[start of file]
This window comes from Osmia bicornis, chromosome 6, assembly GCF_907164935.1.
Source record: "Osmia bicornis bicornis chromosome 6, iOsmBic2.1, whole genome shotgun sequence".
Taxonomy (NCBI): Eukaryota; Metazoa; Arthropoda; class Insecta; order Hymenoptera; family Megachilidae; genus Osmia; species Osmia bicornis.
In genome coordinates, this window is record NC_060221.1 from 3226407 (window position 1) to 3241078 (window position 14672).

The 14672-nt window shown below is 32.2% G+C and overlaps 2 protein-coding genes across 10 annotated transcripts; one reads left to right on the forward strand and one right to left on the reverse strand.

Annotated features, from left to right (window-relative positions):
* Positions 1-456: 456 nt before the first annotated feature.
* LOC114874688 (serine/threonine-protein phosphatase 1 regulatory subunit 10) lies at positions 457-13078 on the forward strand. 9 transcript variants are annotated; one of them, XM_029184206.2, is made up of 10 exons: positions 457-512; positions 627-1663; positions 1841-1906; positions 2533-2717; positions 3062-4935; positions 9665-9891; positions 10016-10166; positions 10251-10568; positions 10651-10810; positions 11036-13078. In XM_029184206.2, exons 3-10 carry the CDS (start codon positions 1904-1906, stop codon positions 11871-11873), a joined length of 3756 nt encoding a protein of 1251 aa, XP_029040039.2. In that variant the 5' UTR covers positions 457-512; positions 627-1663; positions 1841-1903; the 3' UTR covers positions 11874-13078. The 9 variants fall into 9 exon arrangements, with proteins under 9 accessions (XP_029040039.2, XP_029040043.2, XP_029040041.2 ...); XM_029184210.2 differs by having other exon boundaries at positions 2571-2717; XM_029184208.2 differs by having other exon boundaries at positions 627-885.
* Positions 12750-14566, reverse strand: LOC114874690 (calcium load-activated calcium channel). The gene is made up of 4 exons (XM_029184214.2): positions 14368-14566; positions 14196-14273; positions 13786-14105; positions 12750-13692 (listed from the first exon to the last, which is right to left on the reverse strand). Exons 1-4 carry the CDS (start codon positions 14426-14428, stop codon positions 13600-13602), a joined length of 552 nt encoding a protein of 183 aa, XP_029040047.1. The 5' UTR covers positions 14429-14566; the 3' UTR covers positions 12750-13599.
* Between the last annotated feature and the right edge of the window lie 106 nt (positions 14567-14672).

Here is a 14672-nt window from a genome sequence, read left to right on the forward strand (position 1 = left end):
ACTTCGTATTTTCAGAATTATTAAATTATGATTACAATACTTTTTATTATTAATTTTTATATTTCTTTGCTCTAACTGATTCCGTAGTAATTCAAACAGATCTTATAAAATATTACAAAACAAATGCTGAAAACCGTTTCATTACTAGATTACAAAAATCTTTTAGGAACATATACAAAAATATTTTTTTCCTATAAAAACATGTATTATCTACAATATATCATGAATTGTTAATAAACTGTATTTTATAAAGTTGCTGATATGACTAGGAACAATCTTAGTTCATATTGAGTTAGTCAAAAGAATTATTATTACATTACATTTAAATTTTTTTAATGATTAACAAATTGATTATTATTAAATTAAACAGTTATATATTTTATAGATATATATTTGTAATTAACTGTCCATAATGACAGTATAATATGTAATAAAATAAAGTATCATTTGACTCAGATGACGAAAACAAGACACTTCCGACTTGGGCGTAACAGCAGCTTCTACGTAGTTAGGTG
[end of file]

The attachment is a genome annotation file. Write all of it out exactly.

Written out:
This window comes from Osmia bicornis, chromosome 6, assembly GCF_907164935.1.
Source record: "Osmia bicornis bicornis chromosome 6, iOsmBic2.1, whole genome shotgun sequence".
Taxonomy (NCBI): Eukaryota; Metazoa; Arthropoda; class Insecta; order Hymenoptera; family Megachilidae; genus Osmia; species Osmia bicornis.
In genome coordinates, this window is record NC_060221.1 from 3226407 (window position 1) to 3241078 (window position 14672).

The 14672-nt window shown below is 32.2% G+C and overlaps 2 protein-coding genes across 10 annotated transcripts; one reads left to right on the forward strand and one right to left on the reverse strand.

Annotated features, from left to right (window-relative positions):
* Positions 1-456: 456 nt before the first annotated feature.
* LOC114874688 (serine/threonine-protein phosphatase 1 regulatory subunit 10) lies at positions 457-13078 on the forward strand. 9 transcript variants are annotated; one of them, XM_029184206.2, is made up of 10 exons: positions 457-512; positions 627-1663; positions 1841-1906; positions 2533-2717; positions 3062-4935; positions 9665-9891; positions 10016-10166; positions 10251-10568; positions 10651-10810; positions 11036-13078. In XM_029184206.2, exons 3-10 carry the CDS (start codon positions 1904-1906, stop codon positions 11871-11873), a joined length of 3756 nt encoding a protein of 1251 aa, XP_029040039.2. In that variant the 5' UTR covers positions 457-512; positions 627-1663; positions 1841-1903; the 3' UTR covers positions 11874-13078. The 9 variants fall into 9 exon arrangements, with proteins under 9 accessions (XP_029040039.2, XP_029040043.2, XP_029040041.2 ...); XM_029184210.2 differs by having other exon boundaries at positions 2571-2717; XM_029184208.2 differs by having other exon boundaries at positions 627-885.
* Positions 12750-14566, reverse strand: LOC114874690 (calcium load-activated calcium channel). The gene is made up of 4 exons (XM_029184214.2): positions 14368-14566; positions 14196-14273; positions 13786-14105; positions 12750-13692 (listed from the first exon to the last, which is right to left on the reverse strand). Exons 1-4 carry the CDS (start codon positions 14426-14428, stop codon positions 13600-13602), a joined length of 552 nt encoding a protein of 183 aa, XP_029040047.1. The 5' UTR covers positions 14429-14566; the 3' UTR covers positions 12750-13599.
* Between the last annotated feature and the right edge of the window lie 106 nt (positions 14567-14672).

Here is a 14672-nt window from a genome sequence, read left to right on the forward strand (position 1 = left end):
ACTTCGTATTTTCAGAATTATTAAATTATGATTACAATACTTTTTATTATTAATTTTTATATTTCTTTGCTCTAACTGATTCCGTAGTAATTCAAACAGATCTTATAAAATATTACAAAACAAATGCTGAAAACCGTTTCATTACTAGATTACAAAAATCTTTTAGGAACATATACAAAAATATTTTTTTCCTATAAAAACATGTATTATCTACAATATATCATGAATTGTTAATAAACTGTATTTTATAAAGTTGCTGATATGACTAGGAACAATCTTAGTTCATATTGAGTTAGTCAAAAGAATTATTATTACATTACATTTAAATTTTTTTAATGATTAACAAATTGATTATTATTAAATTAAACAGTTATATATTTTATAGATATATATTTGTAATTAACTGTCCATAATGACAGTATAATATGTAATAAAATAAAGTATCATTTGACTCAGATGACGAAAACAAGACACTTCCGACTTGGGCGTAACAGCAGCTTCTACGTAGTTAGGTG